The Comrades Marathon is to South Africa what the New York City Marathon is to the United States. Only two times as long.
At 90 kilometers, or 56 miles, the world’s oldest and largest marathon is billed as the ultimate human race. When the gun goes off this Sunday morning at 5:30, 20,000 runners will descend from the Kwazulu Natal town of Pietermaritzburg to Durban on the sea. Along the way, they will be feted by course-side bands and adoring spectators. And Rabbi Shlomo Wainer.
The rabbi at Chabad of the North Coast in nearby Umhlanga Rocks, has been a fixture at the midway point for more than two decades. He offers up Tefillin (on the run if requested), a kosher snack, and non-stop encouragement.
“When I ran my first race 11 years ago, I wasn’t sure if I would have time to stop,” says Ryan Perel. “But after being on the road for so long, it was such a welcome sight to see him. I immediately ran into his arms and gave him a huge bear hug.”
The 38-year old insurance broker from Johannesburg has logged 1200 kilometers in training since January. He arrives in Durban on Thursday and heads straight to the weekend’s highlight: the Comrades Shabbos at Chabad. Some 150 runners and their supporters share the Friday night meal together, where they enjoy hearty pre-race fare, a talk by a noted athlete (this year Helen Lucre, three-time Comrades winner), and a strict 9:30 ending. Shabbat morning, says Perel, is when Wainer gives the novices extra attention and aliyahs, “to calm their nerves and make them feel good.
“To be able to be involved in a physical and mental event, and to have this level of spirituality added is a great part of the weekend,” he states.
South African born Wainer remembers watching Comrades with his family on television as a child. Until 1975, TV was banned in the country, except on election day and during the marathon. When in 1994, a friend asked him to come support him on the course, he ended up spending the day there handing out hugs and smiles to many different runners.
That friend is Arthur Zimmerman, who at 74 is still a competitive athlete with 20 Comrades finishes under his belt. His best time is 6 hours and 53 minutes.
“Comrades in South Africa is almost a religion,” says Zimmerman. “It is the ultimate test of human endurance. For a human to run 90 kilometers is very, very hard, beyond normal endurance. He needs help from G-d to accomplish that. And that’s what the rabbi is, our connection, our divine inspiration.”
On the course, Zimmerman would stop for a hug and then continue, hand on his head as he recited Shema. “I wouldn’t call myself all that religious, and I’m a serious runner so I don’t want to take too much time,” he explains. “Rabbi isn’t only there for the Jews; the gentiles get so much encouragement from him as well. People are used to seeing him along the race, he is a fixture.”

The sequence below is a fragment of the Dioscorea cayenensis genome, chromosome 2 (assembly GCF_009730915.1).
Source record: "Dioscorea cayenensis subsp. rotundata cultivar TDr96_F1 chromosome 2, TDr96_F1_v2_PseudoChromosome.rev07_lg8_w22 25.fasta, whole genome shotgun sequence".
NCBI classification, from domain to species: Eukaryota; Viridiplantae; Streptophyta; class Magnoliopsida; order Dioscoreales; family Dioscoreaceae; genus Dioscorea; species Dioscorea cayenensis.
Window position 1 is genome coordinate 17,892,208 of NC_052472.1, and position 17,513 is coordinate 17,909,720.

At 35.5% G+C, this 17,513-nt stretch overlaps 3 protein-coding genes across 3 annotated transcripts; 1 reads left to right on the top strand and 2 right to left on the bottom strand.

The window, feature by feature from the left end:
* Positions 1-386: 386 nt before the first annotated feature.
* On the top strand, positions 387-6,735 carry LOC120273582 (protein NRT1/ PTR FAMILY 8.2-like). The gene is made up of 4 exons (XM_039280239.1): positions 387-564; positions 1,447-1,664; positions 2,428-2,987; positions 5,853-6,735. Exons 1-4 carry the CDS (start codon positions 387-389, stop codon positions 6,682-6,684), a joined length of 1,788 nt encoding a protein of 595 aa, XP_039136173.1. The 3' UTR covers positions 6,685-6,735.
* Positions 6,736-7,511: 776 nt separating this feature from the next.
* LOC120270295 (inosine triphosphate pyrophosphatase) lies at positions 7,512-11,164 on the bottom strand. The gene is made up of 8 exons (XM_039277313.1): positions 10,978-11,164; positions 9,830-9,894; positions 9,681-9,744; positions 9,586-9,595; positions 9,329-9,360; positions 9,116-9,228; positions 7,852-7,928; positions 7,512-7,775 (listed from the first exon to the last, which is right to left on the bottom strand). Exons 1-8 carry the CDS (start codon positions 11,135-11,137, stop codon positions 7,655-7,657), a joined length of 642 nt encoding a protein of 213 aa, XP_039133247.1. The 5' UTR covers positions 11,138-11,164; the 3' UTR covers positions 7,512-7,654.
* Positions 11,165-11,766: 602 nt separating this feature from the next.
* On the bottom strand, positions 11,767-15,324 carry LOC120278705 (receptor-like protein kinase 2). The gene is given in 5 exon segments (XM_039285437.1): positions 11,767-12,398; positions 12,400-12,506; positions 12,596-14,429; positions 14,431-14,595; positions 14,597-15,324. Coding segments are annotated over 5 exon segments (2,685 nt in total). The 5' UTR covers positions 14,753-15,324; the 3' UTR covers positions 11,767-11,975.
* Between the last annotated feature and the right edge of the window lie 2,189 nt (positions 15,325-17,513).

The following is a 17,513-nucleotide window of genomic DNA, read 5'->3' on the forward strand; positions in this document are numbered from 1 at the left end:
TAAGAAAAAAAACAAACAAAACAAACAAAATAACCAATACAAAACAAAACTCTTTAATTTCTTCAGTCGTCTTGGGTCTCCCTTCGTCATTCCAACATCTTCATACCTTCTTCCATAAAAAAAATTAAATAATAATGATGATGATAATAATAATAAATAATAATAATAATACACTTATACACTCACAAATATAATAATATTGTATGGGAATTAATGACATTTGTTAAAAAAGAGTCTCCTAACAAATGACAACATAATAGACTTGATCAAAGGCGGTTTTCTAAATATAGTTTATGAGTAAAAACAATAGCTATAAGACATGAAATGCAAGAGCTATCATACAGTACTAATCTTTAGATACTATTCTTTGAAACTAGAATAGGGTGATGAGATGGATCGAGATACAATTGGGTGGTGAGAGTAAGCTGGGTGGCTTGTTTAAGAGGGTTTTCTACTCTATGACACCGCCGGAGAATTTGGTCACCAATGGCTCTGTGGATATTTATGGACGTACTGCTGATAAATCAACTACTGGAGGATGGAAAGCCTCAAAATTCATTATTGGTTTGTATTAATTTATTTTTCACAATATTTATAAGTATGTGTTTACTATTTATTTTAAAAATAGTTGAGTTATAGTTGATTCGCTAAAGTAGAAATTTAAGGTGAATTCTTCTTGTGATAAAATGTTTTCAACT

The race alternates directions each year, either uphill from Durban to Pietermaritzburg or downhill, in reverse, as is the case this year. Wainer waits at roughly the same spot, around the 60-kilometer mark, in the town of Hillcrest. Though this year’s course is officially downhill, the first half involves a painful incline. Runners, already exhausted, will schedule quick stops to meet the Rabbi and their friends, at his station. Before they push on.
“The race begins too early to put on Tefillin beforehand,” explains two-time runner Cecil Bergman, making the opportunity with Wainer a runner’s only chance in this race that can last 12 hours. “The first year I ran, I thought I missed him and I was distraught. And then when I saw him, it was fantastic.” Bergman, a dentist by trade, lives in Israel. Performing in this “amazing mental and physical challenge” helps him on a spiritual level as well. “A healthy body and a healthy mind make it easier to concentrate on my prayer.”
Last year, Wainer and his crew helped 55 men do the mitzvah. In one video, that went viral the next day, a young teen is seen wrapping the straps on a runner, in motion, as he runs backwards keeping pace. “Ladies stop too, to say a bracha on some food or to recite Tehillim or give tzeddaka,” says the rabbi.
When Zimmerman ran his final Comrades in 2008, he was awarded the prestigious Double Green Number for completing 20 marathons. But he didn’t keep it.
“I gave Rabbi Wainer my most treasured possession, my Double Green Number. He helped me get it and I was proud to give it to him with all my heart.”